4. bobcan macrumors 6502a


    Jan 8, 2007
    Sunny but Cold.. Canada
    LOTS of ways to 'speed up' (if your preference is Cooler) but as I said, Slowing Down is counter intuitive to the MBP's Brain!! :rolleyes:
  5. Jugney thread starter macrumors member

    May 6, 2008
    Missing the mark

    Hi guys - I think you missed the spirit of my post.

    I have no interest in destroying my computer. That would be counter-productive.

    I want to eliminate the loud fan noise during the events. My idea was that a cooling pad might provide sufficiently effective external cooling, to negate the need for the internal fans to spin up.

    So I was really looking for feedback to see if that was a realistic expectation based on other peoples' experience with cooling pads.

    As I said, the fans were at full speed before, so I imagine the CPU was about as hot as it gets, which would make sense for all the video it's processing real-time. So maybe it doesn't mean the fans don't spin up at all, but hopefully they would stay between 2000 - 3000 RPM or so. Otherwise a cooling pad isn't the right way to go.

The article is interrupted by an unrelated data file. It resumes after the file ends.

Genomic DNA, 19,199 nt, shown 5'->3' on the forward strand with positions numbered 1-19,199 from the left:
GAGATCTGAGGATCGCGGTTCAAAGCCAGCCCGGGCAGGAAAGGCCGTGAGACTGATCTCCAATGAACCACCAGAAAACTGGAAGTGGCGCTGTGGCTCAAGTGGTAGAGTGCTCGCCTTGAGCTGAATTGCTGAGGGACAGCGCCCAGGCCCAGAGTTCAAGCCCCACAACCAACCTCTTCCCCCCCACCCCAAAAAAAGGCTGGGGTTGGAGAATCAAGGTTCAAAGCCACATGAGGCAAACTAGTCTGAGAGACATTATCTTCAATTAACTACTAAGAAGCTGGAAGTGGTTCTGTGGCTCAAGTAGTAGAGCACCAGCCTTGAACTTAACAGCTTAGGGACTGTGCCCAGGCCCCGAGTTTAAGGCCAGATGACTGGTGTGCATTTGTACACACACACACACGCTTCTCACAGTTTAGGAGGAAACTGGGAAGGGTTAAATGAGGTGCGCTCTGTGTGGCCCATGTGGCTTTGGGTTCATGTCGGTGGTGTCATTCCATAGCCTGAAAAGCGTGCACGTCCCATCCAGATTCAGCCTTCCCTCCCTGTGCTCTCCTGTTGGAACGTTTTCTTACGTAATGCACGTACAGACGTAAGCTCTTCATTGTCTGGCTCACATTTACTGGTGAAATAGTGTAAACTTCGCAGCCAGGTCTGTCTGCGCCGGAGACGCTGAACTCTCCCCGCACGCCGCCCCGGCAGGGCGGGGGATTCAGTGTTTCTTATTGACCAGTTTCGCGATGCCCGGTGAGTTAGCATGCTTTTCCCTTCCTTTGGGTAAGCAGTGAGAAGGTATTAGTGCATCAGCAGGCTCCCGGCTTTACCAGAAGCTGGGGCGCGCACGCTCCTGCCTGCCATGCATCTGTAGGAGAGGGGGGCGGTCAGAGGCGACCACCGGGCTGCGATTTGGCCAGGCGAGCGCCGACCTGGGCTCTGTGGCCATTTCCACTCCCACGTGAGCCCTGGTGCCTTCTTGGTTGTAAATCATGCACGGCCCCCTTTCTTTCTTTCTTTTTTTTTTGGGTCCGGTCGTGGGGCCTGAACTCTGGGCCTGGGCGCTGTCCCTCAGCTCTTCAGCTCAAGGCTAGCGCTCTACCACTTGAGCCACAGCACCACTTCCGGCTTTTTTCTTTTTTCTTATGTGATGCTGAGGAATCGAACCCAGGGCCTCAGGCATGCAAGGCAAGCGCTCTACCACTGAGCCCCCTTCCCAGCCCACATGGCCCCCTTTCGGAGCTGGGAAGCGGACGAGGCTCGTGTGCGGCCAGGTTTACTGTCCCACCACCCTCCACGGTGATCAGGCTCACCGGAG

6. takeshi74 macrumors 601

    Feb 9, 2011
    Possible but highly unlikely. The external cooling solution would probably have to generate more noise to provide enough effective cooling to prevent the internal fans from spinning up. Realistic options are pretty much summed up in post 2.

    It would probably help you if you could determine typical temperatures for the work you're doing so you have a rough idea of how much cooling you need.
  7. dusk007 macrumors 68040


    Dec 5, 2009
    The only solution you can find to your problem is in Software.
    If they run at full speed a cooling pad will not change that. They do very little.
    External cooling is largely ineffective. They will only add more noise to little avail. They only cool the case but most heat neads to leave the notebook via the cooling block and for that one only the fans can do anything. A cooler case helps but is unlikely to really help. You'd need some really effective cooling like cooling packs that you exchange every 10 min. Or some thermoelectric cooling. Those puny fans blowing some more air at the base do little.
    A simple fix is to put some below the notebook so the back is raised one cm. Won't get be a big difference though.

    What you need to do is find a way to do the streaming task with less ressource usage.

    What are you streaming? Does the notebook need to reencode the data. If it doesn't, streaming itself should create very very little load. If you need to reencode switch to Windows and use some Software that supports Quick Sync. That speeds up encoding by a huge amounts and creates much less load for the same task which lowers temps.